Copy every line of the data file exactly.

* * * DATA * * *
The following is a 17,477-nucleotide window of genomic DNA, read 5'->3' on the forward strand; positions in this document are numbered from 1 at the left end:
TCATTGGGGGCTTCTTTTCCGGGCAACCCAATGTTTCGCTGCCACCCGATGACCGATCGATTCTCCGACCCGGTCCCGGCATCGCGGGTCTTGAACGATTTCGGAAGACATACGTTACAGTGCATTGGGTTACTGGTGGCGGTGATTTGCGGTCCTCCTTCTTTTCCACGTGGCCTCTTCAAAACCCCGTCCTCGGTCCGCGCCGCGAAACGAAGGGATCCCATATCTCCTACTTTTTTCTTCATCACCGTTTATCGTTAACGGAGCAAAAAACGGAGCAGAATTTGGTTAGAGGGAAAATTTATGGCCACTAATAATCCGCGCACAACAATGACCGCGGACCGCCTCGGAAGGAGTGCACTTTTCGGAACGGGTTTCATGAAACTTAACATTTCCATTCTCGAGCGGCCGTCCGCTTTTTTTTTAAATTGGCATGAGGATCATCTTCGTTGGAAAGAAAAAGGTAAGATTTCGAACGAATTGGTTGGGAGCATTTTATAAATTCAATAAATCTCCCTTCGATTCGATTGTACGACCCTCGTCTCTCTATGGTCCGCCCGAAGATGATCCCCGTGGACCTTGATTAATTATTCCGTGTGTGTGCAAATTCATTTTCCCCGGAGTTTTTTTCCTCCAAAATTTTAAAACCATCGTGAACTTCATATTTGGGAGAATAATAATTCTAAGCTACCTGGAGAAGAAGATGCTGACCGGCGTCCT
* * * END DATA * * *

The following is a 17,477-nucleotide window of genomic DNA, read 5'->3' on the forward strand; positions in this document are numbered from 1 at the left end:
TCATTGGGGGCTTCTTTTCCGGGCAACCCAATGTTTCGCTGCCACCCGATGACCGATCGATTCTCCGACCCGGTCCCGGCATCGCGGGTCTTGAACGATTTCGGAAGACATACGTTACAGTGCATTGGGTTACTGGTGGCGGTGATTTGCGGTCCTCCTTCTTTTCCACGTGGCCTCTTCAAAACCCCGTCCTCGGTCCGCGCCGCGAAACGAAGGGATCCCATATCTCCTACTTTTTTCTTCATCACCGTTTATCGTTAACGGAGCAAAAAACGGAGCAGAATTTGGTTAGAGGGAAAATTTATGGCCACTAATAATCCGCGCACAACAATGACCGCGGACCGCCTCGGAAGGAGTGCACTTTTCGGAACGGGTTTCATGAAACTTAACATTTCCATTCTCGAGCGGCCGTCCGCTTTTTTTTTAAATTGGCATGAGGATCATCTTCGTTGGAAAGAAAAAGGTAAGATTTCGAACGAATTGGTTGGGAGCATTTTATAAATTCAATAAATCTCCCTTCGATTCGATTGTACGACCCTCGTCTCTCTATGGTCCGCCCGAAGATGATCCCCGTGGACCTTGATTAATTATTCCGTGTGTGTGCAAATTCATTTTCCCCGGAGTTTTTTTCCTCCAAAATTTTAAAACCATCGTGAACTTCATATTTGGGAGAATAATAATTCTAAGCTACCTGGAGAAGAAGATGCTGACCGGCGTCCT